When a serial killer stalking gay leather bars on the west side of Manhattan claims another victim, the head of the NYPD’s major case squad – Captain Edelson (Paul Sorvino) – recruits a young cadet named Steve Burns (Al Pacino) to go undercover. Chosen due to his physical resemblance to the victims, Burns seems to know little if anything about gay lifestyles, but accepts the job because he feels it’s the fastest way to a gold shield.
Keeping his assignment secret from his girlfriend (Karen Allen), Burns is moved to the West Village under the name “John Forbes”. He befriends his neighbor, an aspiring playwright named Ted (Don Scardino) who’s having problems with his roommate. Ted isn’t part of the “cruising” culture – men looking for anonymous sex with other men – but Burns is committed to his assignment and becomes a fixture in the leather scene.
The murders continue, apparently at the hands of a different killer each time. The first suspect Burns settles on is employed at a steak restaurant, but after a bizarre and violent interrogation, Edelson realizes they’ve got the wrong man. Burns shifts his attention to a music student at Columbia (Richard Cox) with daddy issues. The cop tries to draw the killer out into the open, but finds his work interfering with his personal life.
Cruising was a 1970 novel by Gerald Walker, an editor for New York Times Magazine. The gritty story dealt with a series of crimes against gay men in New York City, as told from the point of view of a killer, a police detective, and a young cop. Producer Phil D’Antoni optioned the film rights. His first choice to direct was William Friedkin, who D’Antoni had worked with on The French Connection and had just completed The Exorcist.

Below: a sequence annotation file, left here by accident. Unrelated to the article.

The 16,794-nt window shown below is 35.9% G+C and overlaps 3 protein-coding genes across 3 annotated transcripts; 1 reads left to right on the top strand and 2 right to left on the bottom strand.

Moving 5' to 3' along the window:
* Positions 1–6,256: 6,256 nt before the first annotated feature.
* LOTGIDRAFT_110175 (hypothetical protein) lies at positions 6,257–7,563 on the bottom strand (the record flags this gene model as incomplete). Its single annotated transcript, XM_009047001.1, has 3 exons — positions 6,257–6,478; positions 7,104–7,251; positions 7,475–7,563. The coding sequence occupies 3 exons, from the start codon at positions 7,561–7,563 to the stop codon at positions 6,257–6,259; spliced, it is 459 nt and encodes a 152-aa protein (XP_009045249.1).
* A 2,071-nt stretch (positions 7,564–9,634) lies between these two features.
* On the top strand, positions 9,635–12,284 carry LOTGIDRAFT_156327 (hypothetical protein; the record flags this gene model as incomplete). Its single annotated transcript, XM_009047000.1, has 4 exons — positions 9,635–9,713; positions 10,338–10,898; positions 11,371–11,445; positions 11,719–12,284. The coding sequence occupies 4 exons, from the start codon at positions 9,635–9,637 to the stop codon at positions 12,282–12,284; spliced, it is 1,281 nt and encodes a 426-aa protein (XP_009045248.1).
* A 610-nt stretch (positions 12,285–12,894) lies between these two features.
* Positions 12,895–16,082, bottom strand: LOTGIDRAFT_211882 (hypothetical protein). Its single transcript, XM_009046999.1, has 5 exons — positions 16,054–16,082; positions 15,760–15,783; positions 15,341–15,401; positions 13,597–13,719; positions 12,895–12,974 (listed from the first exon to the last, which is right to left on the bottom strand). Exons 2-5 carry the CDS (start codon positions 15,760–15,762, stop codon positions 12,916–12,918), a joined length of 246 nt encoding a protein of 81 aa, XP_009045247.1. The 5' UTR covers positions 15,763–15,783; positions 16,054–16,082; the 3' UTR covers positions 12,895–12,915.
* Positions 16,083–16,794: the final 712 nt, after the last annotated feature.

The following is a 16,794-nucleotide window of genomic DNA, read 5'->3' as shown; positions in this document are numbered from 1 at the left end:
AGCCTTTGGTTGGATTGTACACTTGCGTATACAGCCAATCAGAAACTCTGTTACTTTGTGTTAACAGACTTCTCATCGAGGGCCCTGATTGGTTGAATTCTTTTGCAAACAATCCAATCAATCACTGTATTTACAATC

Friedkin read the book and turned it down. D’Antoni approached Steven Spielberg next. Spielberg was working on his first feature film – The Sugarland Express – and briefly considered the project before passing on it too. One director who wanted in was Brian DePalma, who made an unsuccessful bid to acquire the property, even adapting a screenplay. Some of the material in DePalma’s unproduced script ended up being recycled by the director in Dressed To Kill.
Unable to set the project up, D’Antoni let his option lapse and producer Jerry Weintraub picked up the rights. Weintraub went back to William Friedkin with the property. Friedkin still wasn’t interested, not in the book. What interested him were articles he’d read in the Village Voice about body parts being pulled out of the East River. Men were being killed in the vicinity of the underground leather bars on the west side of Manhattan. Friedkin felt that a murder mystery set against that backdrop would be interesting.
Friedkin wrote a script, based mostly on NYPD detective Randy Jurgensen, who had been sent into the leather bars undercover because he resembled the murder victims. Friedkin visited three clubs – the Mine Shaft, the Anvil, the Ramrod – for several months to explore the scene. He won the cooperation of the leather community by planning to shoot in the real clubs with their real patrons, not professional extras.